“Rather remotely located, this place isn’t a bad deal if you’re looking for a cheap-but-official bed. Rooms come in varying states of decay and each seems to have its own wallpaper pattern. The bathrooms are not a highlight. ”
Sure enough, the room itself didn’t quite live up to the impressive image presented by the front of the hotel and indeed Ashgabat in general. Dan and Ed are up for an adventure, but neither fancied plugging the TV into one of the pre-scorched electrical sockets in order to watch it. Catch fire.
The en suite bathroom however was truly something else. “Not a highlight” didn’t quite cover the scene of dilapidated destruction that faced them as they tentatively cracked open the bathroom door. Perhaps someone had lost something under the bath at some point and hammered or maybe just clawed their way through the tiled concrete base to retrieve it?
Keen to escape the depressing surroundings of the hotel room, the guys ventured down to the hotel bar to get something to eat and a couple of beers. The waitress was very cute, but sadly Dan’s camera was locked away upstairs in the room. In fact, it’s fair to say that Turkmen women in general are distinctly distracting after spending a couple of weeks in Iran where women are required to remain hidden at all times.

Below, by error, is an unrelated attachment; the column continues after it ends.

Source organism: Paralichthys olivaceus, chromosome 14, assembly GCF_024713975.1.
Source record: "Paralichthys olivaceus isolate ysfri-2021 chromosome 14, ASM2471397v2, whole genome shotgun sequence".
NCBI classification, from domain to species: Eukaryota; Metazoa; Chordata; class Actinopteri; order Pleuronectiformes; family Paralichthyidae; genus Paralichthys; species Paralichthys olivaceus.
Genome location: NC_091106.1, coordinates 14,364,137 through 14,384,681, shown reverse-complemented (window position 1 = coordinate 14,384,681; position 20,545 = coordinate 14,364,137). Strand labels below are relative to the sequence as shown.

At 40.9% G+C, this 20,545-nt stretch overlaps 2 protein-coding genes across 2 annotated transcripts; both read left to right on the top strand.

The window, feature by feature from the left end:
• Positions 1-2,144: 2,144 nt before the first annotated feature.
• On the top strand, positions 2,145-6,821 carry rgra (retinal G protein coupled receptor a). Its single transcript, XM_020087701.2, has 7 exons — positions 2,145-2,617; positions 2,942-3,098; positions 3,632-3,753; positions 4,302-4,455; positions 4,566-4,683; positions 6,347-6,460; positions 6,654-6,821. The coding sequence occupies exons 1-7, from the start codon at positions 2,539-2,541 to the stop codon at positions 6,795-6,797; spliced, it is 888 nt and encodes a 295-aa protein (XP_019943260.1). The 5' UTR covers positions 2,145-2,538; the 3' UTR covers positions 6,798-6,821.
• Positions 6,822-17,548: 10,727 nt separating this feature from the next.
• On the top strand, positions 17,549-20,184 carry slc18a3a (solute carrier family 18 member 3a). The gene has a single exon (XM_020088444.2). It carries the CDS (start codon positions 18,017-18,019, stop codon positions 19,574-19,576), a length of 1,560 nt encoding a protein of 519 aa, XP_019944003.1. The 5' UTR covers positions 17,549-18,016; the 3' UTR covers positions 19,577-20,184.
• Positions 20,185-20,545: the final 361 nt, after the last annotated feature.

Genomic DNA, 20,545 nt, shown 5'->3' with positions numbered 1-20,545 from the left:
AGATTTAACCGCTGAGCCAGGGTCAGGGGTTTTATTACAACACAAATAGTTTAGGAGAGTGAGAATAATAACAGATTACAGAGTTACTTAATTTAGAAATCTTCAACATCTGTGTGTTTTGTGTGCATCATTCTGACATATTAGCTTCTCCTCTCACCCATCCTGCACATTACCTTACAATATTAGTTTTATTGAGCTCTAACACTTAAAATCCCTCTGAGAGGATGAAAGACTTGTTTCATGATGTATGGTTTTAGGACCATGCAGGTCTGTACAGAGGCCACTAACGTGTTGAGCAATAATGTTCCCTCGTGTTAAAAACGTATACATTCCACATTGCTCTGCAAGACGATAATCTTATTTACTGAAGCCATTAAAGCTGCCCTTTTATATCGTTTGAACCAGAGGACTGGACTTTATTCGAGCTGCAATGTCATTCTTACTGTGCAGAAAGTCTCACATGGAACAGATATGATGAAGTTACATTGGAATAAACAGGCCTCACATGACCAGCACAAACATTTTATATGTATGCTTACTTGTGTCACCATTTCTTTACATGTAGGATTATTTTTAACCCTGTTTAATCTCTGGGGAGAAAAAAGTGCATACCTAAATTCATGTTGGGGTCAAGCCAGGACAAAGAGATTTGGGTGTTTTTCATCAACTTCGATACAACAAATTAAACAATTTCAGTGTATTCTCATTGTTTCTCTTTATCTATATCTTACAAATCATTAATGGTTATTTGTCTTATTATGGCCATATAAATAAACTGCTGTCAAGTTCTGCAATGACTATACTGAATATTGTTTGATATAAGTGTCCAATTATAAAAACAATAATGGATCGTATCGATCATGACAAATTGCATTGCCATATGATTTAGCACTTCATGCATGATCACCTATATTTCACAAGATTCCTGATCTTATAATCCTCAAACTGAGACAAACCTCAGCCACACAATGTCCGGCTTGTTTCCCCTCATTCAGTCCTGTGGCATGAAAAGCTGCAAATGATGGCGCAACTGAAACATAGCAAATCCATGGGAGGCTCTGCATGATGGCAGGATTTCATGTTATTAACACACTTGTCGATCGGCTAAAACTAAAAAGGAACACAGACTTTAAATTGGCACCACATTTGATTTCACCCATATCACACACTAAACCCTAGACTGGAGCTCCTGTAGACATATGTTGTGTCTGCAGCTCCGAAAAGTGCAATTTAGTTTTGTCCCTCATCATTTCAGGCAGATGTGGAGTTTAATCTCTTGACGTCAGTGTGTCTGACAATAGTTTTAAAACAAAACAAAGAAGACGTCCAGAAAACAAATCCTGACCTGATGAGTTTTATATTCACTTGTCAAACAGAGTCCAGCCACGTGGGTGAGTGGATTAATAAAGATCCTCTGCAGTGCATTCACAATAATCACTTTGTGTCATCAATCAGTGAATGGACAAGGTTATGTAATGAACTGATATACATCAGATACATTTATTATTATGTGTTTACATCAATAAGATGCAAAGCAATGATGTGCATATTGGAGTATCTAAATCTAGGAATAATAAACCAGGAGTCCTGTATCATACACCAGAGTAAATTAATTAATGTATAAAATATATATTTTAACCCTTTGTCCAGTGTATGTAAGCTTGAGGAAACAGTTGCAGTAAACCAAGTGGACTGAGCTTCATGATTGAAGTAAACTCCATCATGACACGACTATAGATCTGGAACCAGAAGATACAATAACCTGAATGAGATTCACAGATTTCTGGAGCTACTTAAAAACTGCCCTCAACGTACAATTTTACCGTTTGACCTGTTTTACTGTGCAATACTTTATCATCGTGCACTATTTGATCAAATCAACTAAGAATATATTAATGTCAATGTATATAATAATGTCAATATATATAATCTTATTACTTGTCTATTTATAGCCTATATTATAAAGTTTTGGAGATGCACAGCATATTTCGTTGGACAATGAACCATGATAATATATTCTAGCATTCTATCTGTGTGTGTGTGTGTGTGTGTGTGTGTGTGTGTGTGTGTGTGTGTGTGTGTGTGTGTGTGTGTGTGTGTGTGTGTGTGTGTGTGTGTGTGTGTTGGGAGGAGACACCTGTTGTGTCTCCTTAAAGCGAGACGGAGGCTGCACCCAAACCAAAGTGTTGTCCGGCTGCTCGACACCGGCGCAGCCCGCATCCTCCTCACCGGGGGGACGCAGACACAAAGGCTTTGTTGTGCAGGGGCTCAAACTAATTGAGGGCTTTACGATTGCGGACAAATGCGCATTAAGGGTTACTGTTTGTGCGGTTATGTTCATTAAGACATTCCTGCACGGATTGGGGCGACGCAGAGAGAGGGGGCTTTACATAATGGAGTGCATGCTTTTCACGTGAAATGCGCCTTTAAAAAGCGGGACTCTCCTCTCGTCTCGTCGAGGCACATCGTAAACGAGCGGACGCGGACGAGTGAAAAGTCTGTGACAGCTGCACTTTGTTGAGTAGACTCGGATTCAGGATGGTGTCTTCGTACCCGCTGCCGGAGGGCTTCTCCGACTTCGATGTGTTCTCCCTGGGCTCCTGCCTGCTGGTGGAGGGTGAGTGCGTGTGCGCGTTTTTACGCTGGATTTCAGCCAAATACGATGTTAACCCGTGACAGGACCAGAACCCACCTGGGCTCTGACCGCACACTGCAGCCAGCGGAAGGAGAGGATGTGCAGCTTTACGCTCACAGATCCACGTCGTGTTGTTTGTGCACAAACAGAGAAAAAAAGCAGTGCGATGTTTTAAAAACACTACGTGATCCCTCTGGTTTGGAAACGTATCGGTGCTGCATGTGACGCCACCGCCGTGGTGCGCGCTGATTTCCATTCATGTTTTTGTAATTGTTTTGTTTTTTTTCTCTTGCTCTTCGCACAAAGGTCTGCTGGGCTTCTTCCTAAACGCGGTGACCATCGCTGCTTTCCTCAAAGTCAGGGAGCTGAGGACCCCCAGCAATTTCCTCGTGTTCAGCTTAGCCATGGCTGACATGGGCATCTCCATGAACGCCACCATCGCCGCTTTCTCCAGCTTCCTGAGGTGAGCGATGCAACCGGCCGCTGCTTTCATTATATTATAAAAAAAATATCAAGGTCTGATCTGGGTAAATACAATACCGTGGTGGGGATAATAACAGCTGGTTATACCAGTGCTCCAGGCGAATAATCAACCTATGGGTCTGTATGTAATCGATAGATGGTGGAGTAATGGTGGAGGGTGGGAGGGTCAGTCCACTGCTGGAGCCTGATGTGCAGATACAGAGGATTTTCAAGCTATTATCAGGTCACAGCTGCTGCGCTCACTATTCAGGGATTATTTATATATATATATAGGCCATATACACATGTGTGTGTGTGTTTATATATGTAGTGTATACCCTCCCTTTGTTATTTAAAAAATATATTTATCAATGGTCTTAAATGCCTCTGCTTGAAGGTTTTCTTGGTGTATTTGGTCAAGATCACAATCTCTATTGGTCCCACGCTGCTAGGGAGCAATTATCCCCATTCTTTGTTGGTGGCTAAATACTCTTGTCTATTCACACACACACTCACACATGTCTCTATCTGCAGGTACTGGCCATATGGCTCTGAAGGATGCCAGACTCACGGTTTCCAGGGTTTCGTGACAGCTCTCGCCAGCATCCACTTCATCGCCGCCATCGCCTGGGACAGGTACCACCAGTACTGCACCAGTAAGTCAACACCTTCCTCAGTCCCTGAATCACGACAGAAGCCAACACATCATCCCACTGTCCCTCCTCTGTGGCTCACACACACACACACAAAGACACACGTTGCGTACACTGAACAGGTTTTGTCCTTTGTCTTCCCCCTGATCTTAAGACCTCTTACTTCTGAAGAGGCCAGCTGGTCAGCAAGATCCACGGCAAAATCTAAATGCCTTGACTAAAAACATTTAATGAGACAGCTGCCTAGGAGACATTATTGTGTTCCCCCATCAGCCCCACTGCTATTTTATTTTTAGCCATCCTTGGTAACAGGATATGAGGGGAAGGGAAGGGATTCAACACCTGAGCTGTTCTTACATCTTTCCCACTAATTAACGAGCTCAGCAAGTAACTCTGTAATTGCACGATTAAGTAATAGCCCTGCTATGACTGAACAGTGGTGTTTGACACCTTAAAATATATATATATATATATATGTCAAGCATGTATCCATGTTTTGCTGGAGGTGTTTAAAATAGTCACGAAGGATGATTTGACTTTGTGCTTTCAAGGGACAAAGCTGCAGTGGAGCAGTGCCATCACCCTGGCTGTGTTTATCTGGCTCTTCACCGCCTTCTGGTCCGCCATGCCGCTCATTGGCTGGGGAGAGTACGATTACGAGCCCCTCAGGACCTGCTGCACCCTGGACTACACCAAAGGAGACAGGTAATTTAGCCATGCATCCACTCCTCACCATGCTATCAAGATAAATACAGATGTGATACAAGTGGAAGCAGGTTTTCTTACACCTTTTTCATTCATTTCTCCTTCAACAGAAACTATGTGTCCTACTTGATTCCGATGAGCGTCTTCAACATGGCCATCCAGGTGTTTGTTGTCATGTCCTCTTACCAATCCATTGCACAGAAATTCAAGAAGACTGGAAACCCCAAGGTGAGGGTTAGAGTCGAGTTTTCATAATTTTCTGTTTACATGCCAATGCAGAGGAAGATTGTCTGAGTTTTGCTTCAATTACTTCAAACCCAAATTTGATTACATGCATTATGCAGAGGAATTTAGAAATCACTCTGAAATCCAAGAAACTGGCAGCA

On Wednesday 1 June, there were a couple tasks to complete before leaving Ashgabat – find the DHL office to send Ed’s carnet back to the RAC in the UK, and find some fuel for both bikes before Dan’s bike stuttered to a halt. The DHL office was eventually located, but disappointingly in Turkmenistan independent operators are not allowed to offer express delivery, only freight forwarding services. All express deliveries have to be sent via the state-run monopoly. Rather than risk this, Ed opted to hang onto his carnet for another country, and send it from Uzbekistan in a week or so’s time. On the way out of the city, the guys finally passed a fuel station and Dan’s thirsty 28-litre tank took 28.68 litres. That then, was cutting it a bit fine. At least the good stuff (95 RON) was only 0.62 Manat a litre (approximately 14 pence). Iranian fuel had seemed cheap at 7000 Rial a litre (approximately 41 pence) but this was in an altogether different league.